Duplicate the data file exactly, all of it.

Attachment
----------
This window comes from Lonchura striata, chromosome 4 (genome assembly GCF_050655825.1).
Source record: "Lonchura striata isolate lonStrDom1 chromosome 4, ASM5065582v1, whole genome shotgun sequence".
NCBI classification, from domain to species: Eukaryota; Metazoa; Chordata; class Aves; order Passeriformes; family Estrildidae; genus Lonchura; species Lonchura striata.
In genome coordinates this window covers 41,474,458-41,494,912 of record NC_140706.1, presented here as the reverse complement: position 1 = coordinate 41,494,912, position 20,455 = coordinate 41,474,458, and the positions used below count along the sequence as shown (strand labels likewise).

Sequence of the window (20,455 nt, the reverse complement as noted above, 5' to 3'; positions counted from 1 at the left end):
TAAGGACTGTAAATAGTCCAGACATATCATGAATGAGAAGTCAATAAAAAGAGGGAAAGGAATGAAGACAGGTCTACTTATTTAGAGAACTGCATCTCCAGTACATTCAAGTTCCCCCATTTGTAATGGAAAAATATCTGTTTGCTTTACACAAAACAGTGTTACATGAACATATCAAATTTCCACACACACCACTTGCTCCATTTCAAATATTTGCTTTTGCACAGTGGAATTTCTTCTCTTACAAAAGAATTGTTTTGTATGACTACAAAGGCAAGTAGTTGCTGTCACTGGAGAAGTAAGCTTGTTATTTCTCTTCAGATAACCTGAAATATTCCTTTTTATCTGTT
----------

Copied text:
This window comes from Lonchura striata, chromosome 4 (genome assembly GCF_050655825.1).
Source record: "Lonchura striata isolate lonStrDom1 chromosome 4, ASM5065582v1, whole genome shotgun sequence".
NCBI classification, from domain to species: Eukaryota; Metazoa; Chordata; class Aves; order Passeriformes; family Estrildidae; genus Lonchura; species Lonchura striata.
In genome coordinates this window covers 41,474,458-41,494,912 of record NC_140706.1, presented here as the reverse complement: position 1 = coordinate 41,494,912, position 20,455 = coordinate 41,474,458, and the positions used below count along the sequence as shown (strand labels likewise).

Sequence of the window (20,455 nt, the reverse complement as noted above, 5' to 3'; positions counted from 1 at the left end):
TAAGGACTGTAAATAGTCCAGACATATCATGAATGAGAAGTCAATAAAAAGAGGGAAAGGAATGAAGACAGGTCTACTTATTTAGAGAACTGCATCTCCAGTACATTCAAGTTCCCCCATTTGTAATGGAAAAATATCTGTTTGCTTTACACAAAACAGTGTTACATGAACATATCAAATTTCCACACACACCACTTGCTCCATTTCAAATATTTGCTTTTGCACAGTGGAATTTCTTCTCTTACAAAAGAATTGTTTTGTATGACTACAAAGGCAAGTAGTTGCTGTCACTGGAGAAGTAAGCTTGTTATTTCTCTTCAGATAACCTGAAATATTCCTTTTTATCTGTT